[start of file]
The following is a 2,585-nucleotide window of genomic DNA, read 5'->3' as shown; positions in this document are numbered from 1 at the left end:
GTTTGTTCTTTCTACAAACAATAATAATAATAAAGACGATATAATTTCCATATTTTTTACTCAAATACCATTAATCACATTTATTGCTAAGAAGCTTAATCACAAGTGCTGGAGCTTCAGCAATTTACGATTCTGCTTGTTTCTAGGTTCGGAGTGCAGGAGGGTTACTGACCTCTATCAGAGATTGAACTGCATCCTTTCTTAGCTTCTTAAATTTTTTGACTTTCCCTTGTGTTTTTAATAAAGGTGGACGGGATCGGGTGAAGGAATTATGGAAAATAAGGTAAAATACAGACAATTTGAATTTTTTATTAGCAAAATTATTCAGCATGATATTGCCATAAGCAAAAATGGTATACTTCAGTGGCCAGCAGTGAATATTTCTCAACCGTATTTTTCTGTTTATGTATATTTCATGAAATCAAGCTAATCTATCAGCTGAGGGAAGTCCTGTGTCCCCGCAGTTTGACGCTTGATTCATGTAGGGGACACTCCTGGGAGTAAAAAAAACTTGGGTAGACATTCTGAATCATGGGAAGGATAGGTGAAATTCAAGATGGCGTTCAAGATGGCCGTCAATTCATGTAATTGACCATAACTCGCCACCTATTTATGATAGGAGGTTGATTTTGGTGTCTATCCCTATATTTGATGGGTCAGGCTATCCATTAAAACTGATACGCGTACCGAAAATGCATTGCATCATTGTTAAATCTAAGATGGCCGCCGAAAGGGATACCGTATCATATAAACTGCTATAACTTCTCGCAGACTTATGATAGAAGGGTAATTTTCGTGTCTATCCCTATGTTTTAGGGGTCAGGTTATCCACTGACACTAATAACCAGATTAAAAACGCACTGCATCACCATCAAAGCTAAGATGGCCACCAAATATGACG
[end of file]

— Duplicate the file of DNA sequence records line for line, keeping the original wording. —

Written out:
The following is a 2,585-nucleotide window of genomic DNA, read 5'->3' as shown; positions in this document are numbered from 1 at the left end:
GTTTGTTCTTTCTACAAACAATAATAATAATAAAGACGATATAATTTCCATATTTTTTACTCAAATACCATTAATCACATTTATTGCTAAGAAGCTTAATCACAAGTGCTGGAGCTTCAGCAATTTACGATTCTGCTTGTTTCTAGGTTCGGAGTGCAGGAGGGTTACTGACCTCTATCAGAGATTGAACTGCATCCTTTCTTAGCTTCTTAAATTTTTTGACTTTCCCTTGTGTTTTTAATAAAGGTGGACGGGATCGGGTGAAGGAATTATGGAAAATAAGGTAAAATACAGACAATTTGAATTTTTTATTAGCAAAATTATTCAGCATGATATTGCCATAAGCAAAAATGGTATACTTCAGTGGCCAGCAGTGAATATTTCTCAACCGTATTTTTCTGTTTATGTATATTTCATGAAATCAAGCTAATCTATCAGCTGAGGGAAGTCCTGTGTCCCCGCAGTTTGACGCTTGATTCATGTAGGGGACACTCCTGGGAGTAAAAAAAACTTGGGTAGACATTCTGAATCATGGGAAGGATAGGTGAAATTCAAGATGGCGTTCAAGATGGCCGTCAATTCATGTAATTGACCATAACTCGCCACCTATTTATGATAGGAGGTTGATTTTGGTGTCTATCCCTATATTTGATGGGTCAGGCTATCCATTAAAACTGATACGCGTACCGAAAATGCATTGCATCATTGTTAAATCTAAGATGGCCGCCGAAAGGGATACCGTATCATATAAACTGCTATAACTTCTCGCAGACTTATGATAGAAGGGTAATTTTCGTGTCTATCCCTATGTTTTAGGGGTCAGGTTATCCACTGACACTAATAACCAGATTAAAAACGCACTGCATCACCATCAAAGCTAAGATGGCCACCAAATATGACG